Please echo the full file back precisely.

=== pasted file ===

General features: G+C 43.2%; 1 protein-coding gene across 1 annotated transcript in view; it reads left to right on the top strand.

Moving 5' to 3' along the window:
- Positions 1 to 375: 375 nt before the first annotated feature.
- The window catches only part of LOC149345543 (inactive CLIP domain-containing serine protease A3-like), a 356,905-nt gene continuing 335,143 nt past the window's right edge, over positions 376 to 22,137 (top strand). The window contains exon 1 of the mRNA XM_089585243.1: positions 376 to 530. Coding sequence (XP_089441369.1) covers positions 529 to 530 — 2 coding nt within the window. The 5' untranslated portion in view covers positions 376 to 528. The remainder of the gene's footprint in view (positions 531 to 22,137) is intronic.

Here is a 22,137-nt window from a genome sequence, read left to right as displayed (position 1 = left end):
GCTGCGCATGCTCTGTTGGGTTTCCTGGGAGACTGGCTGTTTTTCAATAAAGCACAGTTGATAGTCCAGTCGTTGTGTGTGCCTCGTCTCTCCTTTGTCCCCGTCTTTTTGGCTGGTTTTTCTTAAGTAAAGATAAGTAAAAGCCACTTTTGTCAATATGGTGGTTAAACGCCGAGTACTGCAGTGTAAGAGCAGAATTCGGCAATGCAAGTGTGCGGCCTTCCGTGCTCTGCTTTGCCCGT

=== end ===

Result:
General features: G+C 43.2%; 1 protein-coding gene across 1 annotated transcript in view; it reads left to right on the top strand.

Moving 5' to 3' along the window:
- Positions 1 to 375: 375 nt before the first annotated feature.
- The window catches only part of LOC149345543 (inactive CLIP domain-containing serine protease A3-like), a 356,905-nt gene continuing 335,143 nt past the window's right edge, over positions 376 to 22,137 (top strand). The window contains exon 1 of the mRNA XM_089585243.1: positions 376 to 530. Coding sequence (XP_089441369.1) covers positions 529 to 530 — 2 coding nt within the window. The 5' untranslated portion in view covers positions 376 to 528. The remainder of the gene's footprint in view (positions 531 to 22,137) is intronic.

Here is a 22,137-nt window from a genome sequence, read left to right as displayed (position 1 = left end):
GCTGCGCATGCTCTGTTGGGTTTCCTGGGAGACTGGCTGTTTTTCAATAAAGCACAGTTGATAGTCCAGTCGTTGTGTGTGCCTCGTCTCTCCTTTGTCCCCGTCTTTTTGGCTGGTTTTTCTTAAGTAAAGATAAGTAAAAGCCACTTTTGTCAATATGGTGGTTAAACGCCGAGTACTGCAGTGTAAGAGCAGAATTCGGCAATGCAAGTGTGCGGCCTTCCGTGCTCTGCTTTGCCCGT